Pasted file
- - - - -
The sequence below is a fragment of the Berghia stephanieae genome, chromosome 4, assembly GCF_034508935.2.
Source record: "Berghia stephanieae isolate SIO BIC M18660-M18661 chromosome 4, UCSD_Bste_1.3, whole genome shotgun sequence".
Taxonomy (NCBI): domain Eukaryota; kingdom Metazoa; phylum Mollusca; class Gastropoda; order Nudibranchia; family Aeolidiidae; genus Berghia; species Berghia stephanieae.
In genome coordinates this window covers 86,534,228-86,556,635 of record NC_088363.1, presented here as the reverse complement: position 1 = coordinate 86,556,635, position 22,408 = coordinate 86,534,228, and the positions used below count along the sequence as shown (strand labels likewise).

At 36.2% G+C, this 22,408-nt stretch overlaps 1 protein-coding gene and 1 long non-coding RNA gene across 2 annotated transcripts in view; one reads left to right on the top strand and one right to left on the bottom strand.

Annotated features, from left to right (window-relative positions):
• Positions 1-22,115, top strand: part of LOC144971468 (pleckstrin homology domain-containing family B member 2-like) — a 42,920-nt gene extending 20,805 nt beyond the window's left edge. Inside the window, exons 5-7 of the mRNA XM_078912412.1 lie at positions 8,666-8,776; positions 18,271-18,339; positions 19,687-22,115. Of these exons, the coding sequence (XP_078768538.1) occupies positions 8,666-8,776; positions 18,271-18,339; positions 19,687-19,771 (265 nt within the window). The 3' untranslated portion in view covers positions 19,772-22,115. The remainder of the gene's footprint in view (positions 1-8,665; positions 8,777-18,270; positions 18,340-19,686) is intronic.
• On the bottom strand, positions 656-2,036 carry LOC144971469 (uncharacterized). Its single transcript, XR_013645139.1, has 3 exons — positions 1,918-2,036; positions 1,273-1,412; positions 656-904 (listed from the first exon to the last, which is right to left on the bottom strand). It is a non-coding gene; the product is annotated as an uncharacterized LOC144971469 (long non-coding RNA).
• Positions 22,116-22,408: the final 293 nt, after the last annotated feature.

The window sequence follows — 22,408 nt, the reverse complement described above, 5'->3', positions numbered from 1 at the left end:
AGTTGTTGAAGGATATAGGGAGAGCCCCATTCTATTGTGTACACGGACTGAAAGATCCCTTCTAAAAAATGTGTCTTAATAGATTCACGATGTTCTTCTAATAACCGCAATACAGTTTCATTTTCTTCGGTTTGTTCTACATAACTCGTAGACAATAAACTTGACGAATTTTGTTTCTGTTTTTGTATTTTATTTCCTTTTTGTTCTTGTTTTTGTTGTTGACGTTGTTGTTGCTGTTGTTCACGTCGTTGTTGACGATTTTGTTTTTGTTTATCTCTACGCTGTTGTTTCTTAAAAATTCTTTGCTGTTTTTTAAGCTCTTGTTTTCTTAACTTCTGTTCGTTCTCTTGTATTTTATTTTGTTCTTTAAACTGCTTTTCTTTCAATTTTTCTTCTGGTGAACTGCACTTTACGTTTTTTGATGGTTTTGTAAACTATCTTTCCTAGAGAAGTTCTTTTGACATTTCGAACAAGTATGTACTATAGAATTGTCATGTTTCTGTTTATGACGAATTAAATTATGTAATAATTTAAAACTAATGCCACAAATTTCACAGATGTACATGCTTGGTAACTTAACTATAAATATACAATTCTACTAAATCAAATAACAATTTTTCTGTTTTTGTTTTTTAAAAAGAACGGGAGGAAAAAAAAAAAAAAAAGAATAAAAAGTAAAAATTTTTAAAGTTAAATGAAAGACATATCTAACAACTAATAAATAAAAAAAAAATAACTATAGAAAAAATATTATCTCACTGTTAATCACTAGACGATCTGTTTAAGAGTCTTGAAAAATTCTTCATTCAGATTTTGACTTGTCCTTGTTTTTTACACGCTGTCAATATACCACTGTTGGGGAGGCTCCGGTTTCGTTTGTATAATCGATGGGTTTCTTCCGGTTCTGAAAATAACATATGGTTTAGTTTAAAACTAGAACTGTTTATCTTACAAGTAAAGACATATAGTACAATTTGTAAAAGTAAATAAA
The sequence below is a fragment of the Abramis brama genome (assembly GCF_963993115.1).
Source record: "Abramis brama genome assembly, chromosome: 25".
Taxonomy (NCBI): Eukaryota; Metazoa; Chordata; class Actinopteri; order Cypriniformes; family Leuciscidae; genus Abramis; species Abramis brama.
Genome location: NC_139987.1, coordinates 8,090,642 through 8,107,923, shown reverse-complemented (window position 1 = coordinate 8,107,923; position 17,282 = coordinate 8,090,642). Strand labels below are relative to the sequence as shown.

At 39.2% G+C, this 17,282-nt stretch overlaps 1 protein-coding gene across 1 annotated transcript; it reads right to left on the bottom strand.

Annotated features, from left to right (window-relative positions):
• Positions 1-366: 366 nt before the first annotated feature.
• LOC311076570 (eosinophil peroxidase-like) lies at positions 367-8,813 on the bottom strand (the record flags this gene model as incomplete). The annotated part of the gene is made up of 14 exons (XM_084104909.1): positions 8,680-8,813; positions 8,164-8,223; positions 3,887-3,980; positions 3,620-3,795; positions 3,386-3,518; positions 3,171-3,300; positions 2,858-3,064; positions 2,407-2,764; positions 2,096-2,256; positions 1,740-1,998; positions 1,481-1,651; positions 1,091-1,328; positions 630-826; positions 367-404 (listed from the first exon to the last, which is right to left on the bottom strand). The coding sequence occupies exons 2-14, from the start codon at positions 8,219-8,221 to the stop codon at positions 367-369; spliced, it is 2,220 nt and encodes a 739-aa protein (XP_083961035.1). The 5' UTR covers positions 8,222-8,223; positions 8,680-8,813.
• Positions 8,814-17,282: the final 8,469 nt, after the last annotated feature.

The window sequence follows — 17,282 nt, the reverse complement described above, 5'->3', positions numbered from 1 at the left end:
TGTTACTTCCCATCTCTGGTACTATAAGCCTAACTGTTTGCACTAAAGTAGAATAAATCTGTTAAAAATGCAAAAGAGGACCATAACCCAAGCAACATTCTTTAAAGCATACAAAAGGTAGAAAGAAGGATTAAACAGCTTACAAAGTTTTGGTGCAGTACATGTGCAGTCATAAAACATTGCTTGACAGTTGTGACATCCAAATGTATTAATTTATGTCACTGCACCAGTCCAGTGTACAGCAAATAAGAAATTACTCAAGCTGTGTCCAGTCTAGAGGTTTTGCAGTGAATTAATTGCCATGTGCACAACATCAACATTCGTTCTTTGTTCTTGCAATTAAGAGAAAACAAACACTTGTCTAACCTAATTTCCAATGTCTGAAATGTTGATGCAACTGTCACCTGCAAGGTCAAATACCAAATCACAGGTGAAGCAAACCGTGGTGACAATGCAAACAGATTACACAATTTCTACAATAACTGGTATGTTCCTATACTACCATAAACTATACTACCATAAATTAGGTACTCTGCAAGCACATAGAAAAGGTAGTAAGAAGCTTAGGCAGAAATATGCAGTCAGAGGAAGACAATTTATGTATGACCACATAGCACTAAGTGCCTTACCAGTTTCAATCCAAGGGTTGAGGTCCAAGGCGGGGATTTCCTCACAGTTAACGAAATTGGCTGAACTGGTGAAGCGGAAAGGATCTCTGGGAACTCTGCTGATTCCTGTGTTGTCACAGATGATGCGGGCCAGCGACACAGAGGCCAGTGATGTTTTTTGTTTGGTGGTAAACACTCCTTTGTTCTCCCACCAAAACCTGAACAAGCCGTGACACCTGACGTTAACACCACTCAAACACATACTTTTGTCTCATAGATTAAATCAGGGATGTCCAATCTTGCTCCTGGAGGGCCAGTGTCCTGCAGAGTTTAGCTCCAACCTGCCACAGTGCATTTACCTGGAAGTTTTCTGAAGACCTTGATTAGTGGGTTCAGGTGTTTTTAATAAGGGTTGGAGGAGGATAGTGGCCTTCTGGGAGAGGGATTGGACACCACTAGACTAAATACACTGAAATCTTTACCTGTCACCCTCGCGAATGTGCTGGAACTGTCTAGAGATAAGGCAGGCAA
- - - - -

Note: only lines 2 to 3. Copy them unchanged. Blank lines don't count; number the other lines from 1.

Source record: "Berghia stephanieae isolate SIO BIC M18660-M18661 chromosome 4, UCSD_Bste_1.3, whole genome shotgun sequence".
Taxonomy (NCBI): domain Eukaryota; kingdom Metazoa; phylum Mollusca; class Gastropoda; order Nudibranchia; family Aeolidiidae; genus Berghia; species Berghia stephanieae.